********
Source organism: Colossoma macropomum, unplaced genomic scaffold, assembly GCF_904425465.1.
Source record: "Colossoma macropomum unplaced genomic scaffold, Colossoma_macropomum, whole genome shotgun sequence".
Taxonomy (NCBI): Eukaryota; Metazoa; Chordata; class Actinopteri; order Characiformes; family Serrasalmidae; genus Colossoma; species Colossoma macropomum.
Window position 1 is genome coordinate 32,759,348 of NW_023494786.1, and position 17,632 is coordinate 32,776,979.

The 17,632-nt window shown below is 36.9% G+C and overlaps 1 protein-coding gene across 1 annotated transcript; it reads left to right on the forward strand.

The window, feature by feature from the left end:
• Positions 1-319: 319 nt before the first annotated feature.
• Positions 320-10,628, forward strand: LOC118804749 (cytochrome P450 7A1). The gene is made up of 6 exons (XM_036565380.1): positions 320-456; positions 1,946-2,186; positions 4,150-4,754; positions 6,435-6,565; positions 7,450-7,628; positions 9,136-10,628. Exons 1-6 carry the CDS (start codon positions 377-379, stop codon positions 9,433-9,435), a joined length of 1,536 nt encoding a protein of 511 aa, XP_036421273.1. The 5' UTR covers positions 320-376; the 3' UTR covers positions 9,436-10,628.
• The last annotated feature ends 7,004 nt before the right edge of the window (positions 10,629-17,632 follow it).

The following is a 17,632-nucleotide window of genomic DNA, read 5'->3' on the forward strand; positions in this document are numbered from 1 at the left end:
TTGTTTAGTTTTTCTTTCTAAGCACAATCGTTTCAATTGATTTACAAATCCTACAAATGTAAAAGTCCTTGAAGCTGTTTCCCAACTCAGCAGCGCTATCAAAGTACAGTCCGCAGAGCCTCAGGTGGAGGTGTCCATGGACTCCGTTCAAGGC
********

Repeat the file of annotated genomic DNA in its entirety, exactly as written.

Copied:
Source organism: Colossoma macropomum, unplaced genomic scaffold, assembly GCF_904425465.1.
Source record: "Colossoma macropomum unplaced genomic scaffold, Colossoma_macropomum, whole genome shotgun sequence".
Taxonomy (NCBI): Eukaryota; Metazoa; Chordata; class Actinopteri; order Characiformes; family Serrasalmidae; genus Colossoma; species Colossoma macropomum.
Window position 1 is genome coordinate 32,759,348 of NW_023494786.1, and position 17,632 is coordinate 32,776,979.

The 17,632-nt window shown below is 36.9% G+C and overlaps 1 protein-coding gene across 1 annotated transcript; it reads left to right on the forward strand.

The window, feature by feature from the left end:
• Positions 1-319: 319 nt before the first annotated feature.
• Positions 320-10,628, forward strand: LOC118804749 (cytochrome P450 7A1). The gene is made up of 6 exons (XM_036565380.1): positions 320-456; positions 1,946-2,186; positions 4,150-4,754; positions 6,435-6,565; positions 7,450-7,628; positions 9,136-10,628. Exons 1-6 carry the CDS (start codon positions 377-379, stop codon positions 9,433-9,435), a joined length of 1,536 nt encoding a protein of 511 aa, XP_036421273.1. The 5' UTR covers positions 320-376; the 3' UTR covers positions 9,436-10,628.
• The last annotated feature ends 7,004 nt before the right edge of the window (positions 10,629-17,632 follow it).

The following is a 17,632-nucleotide window of genomic DNA, read 5'->3' on the forward strand; positions in this document are numbered from 1 at the left end:
TTGTTTAGTTTTTCTTTCTAAGCACAATCGTTTCAATTGATTTACAAATCCTACAAATGTAAAAGTCCTTGAAGCTGTTTCCCAACTCAGCAGCGCTATCAAAGTACAGTCCGCAGAGCCTCAGGTGGAGGTGTCCATGGACTCCGTTCAAGGC